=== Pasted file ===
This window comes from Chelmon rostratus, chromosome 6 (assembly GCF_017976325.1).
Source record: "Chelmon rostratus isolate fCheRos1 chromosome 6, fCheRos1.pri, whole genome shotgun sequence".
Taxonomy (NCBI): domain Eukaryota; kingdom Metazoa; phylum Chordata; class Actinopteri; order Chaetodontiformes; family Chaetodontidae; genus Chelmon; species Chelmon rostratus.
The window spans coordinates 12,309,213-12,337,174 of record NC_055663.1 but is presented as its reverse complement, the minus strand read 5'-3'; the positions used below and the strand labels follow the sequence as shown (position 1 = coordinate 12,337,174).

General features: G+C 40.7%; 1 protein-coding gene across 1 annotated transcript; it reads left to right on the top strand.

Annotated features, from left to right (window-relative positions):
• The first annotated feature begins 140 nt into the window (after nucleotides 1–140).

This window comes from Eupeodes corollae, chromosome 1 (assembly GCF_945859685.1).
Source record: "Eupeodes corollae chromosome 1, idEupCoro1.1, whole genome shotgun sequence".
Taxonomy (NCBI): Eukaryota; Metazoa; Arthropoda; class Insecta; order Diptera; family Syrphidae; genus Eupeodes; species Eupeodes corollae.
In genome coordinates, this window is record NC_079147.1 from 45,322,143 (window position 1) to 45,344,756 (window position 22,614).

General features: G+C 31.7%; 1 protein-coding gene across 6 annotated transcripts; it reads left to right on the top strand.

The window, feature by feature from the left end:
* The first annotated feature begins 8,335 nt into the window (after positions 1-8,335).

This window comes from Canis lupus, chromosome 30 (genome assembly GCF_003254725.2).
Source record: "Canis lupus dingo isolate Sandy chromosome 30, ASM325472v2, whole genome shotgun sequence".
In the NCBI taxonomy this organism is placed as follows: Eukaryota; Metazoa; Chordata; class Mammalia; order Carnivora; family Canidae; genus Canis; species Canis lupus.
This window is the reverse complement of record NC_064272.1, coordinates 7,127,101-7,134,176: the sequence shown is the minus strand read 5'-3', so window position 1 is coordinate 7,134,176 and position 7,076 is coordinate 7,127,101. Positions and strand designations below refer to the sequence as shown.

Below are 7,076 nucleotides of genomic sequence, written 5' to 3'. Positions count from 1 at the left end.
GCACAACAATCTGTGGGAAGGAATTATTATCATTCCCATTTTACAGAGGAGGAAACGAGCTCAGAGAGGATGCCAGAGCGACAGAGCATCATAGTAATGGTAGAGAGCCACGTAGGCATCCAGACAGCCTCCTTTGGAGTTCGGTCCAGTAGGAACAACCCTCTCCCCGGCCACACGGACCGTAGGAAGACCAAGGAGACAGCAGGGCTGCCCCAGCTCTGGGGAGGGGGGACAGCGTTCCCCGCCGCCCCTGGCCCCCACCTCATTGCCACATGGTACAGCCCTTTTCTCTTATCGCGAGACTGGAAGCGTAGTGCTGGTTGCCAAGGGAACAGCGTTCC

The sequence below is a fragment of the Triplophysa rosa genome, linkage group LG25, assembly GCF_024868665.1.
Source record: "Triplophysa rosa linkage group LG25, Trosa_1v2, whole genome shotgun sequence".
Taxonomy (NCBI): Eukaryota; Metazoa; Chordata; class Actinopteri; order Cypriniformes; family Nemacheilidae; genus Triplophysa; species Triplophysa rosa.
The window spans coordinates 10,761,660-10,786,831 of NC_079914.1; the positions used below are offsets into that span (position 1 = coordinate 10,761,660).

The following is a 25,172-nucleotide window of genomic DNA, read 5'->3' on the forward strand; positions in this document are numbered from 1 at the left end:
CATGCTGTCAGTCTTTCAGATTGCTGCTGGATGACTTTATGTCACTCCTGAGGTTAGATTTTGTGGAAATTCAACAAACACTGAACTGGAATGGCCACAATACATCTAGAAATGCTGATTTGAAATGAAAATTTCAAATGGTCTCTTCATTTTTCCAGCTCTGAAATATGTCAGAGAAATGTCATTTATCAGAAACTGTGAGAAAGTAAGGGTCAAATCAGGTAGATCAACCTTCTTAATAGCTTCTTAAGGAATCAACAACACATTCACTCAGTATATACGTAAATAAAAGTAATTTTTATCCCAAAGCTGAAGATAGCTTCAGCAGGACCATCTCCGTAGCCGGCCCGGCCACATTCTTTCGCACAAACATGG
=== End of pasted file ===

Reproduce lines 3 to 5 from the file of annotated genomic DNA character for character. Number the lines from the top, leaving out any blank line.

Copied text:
Taxonomy (NCBI): domain Eukaryota; kingdom Metazoa; phylum Chordata; class Actinopteri; order Chaetodontiformes; family Chaetodontidae; genus Chelmon; species Chelmon rostratus.
The window spans coordinates 12,309,213-12,337,174 of record NC_055663.1 but is presented as its reverse complement, the minus strand read 5'-3'; the positions used below and the strand labels follow the sequence as shown (position 1 = coordinate 12,337,174).

General features: G+C 40.7%; 1 protein-coding gene across 1 annotated transcript; it reads left to right on the top strand.